Frequently Asked Questions

Q: Do you want to re-open schools for in-person classes immediately?

A: No. We want district leadership to move as quickly as possible to prepare (logistics and facilities) to be READY to safely re-open as soon as state guidelines are met. Staff, teachers, and families have raised important concerns about ventilation, ability to maintain distancing within classrooms, availability of free personal protective equipment (PPE), and basic sanitation supplies like hand soap. Those concerns need to be addressed starting *right now* so that schools can be ready by the time state guidelines are met. Waiting until guidelines are met and then beginning to get schools ready is a recipe for disaster, and will keep our schools closed longer than necessary.

Q: Can schools open safely?

A: Yes, with the right facility preparation, equipment, and protocols in place. A January 26, 2021 CDC summary of available data says in part:

“Planning for the 2020/2021 school year included much uncertainty about the risk of transmission in school settings. While the benefits of in-person school attendance were well understood, the appropriate evaluation of its risks vs benefits was hampered by limited information about transmission risk in classroom settings. Closing schools could adversely affect students’ academic progress, mental health, and access to essential services; however, if SARS-CoV-2 rapidly spread in classrooms, opening schools might accelerate community transmission of the virus. There were no

simple decisions for parents, teachers, administrators, or public officials. As many schools have reopened for in-person instruction in some parts of the US as well as internationally, school-related cases of COVID-19 have been reported, but there has been little evidence that schools have contributed meaningfully to increased community transmission.”

This CDC summary is not an unqualified endorsement of in-person learning at any cost; it is a carefully considered balance of risks versus benefits.

Q: Would a re-opening plan include an option for families who want their students to continue with distance learning?

A: Yes, WCCUSD is working to open a fully virtual school. Every re-opening plan that we have seen from other school districts includes a method for allowing families to keep students in distance learning.

Q: How is the pandemic impacting communities of color?

A: Communities of color and low-income communities are suffering the most from the COVID pandemic, with the highest percentage of infections due largely to more exposure at work. The rollout of the vaccine has also been slower in Black and Brown communities, due to structural racism in the health care system. Key equity groups have also called out the disproportionate impact of prolonged distance learning on students of color. For example, see this poll from Ed Trust-West (an Oakland-based education equity organization):

“The transition to distance learning is having a real impact on families and students, and nowhere is that unprecedented impact more pronounced than among families of color,” said Dr. Elisha Smith Arrillaga, Executive Director of The Education Trust–West. “Parents of color have critical concerns about their students, whose stress levels are rising.”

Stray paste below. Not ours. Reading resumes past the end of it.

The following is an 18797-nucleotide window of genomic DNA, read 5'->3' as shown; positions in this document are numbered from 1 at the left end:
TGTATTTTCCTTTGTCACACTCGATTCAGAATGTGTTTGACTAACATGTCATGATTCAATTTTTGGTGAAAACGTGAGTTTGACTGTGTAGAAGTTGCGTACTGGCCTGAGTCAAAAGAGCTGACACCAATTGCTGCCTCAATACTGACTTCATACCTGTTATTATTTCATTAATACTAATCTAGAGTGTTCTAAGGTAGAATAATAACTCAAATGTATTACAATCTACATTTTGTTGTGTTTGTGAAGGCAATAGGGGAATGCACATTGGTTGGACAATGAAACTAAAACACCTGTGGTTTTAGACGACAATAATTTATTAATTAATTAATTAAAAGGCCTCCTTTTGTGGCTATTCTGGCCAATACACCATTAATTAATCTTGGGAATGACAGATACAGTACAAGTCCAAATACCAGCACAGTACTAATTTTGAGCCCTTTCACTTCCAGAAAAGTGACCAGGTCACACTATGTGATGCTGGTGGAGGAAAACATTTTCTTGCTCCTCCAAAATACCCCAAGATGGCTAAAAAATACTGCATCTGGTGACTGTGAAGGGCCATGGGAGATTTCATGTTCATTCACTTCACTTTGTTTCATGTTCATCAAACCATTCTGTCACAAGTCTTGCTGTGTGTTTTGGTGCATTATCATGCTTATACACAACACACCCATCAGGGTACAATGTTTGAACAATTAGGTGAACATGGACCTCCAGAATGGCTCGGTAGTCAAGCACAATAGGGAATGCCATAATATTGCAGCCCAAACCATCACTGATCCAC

Q: Why do you refer to the “state guidelines” on COVID for re-opening schools? What about the Memorandum of Understanding (MOU) agreement that the district signed with the 5 teacher/staff/administrator unions?

A: The “Health & Safety” MOU is in place for the 2020-2021 school year unless it is amended by the district or invalidated by state law or a lawsuit. The MOU establishes very strict metrics for when schools can reopen that were not reviewed by the Contra Costa County health officer and include metrics that Contra Costa Health Services cannot measure. We have been told that those metrics were based on metrics from the Harvard Global Health Institute (HGHI). In fact, in July 2020 the HGHI recommended that Pre-K through 8th grade could open for in-person learning when there were less than 25 cases per 100,000 (NOT less than 10 cases per 100,000, the criteria in the WCCUSD MOU). In December 2020, HGHI significantly revised its recommendations, stating in part:

“We now have scientific evidence, including from school openings around the world, that shows that younger children are less likely to get infected and that school openings for this age group do not substantially contribute to community transmission … Although community spread metrics serve as important pieces of information, it is recommended that schools focus on rates of in-school transmission and metrics for the quality of infection control.”

Item 9 in the WCCUSD MOU says: “When these criteria are met, the parties shall meet to establish the timeline for safe return for all staff and students.” It does not preclude preparation of facilities and logistics for safe return, as these do not comprise a “timeline.”

Since the MOU includes metrics that Contra Costa Health Services cannot measure, and regardless it expires in June 2021, we believe it makes sense to use the state guidelines as a way to understand how far the district is from a reasonable re-opening point so that a comprehensive safety plan can be created.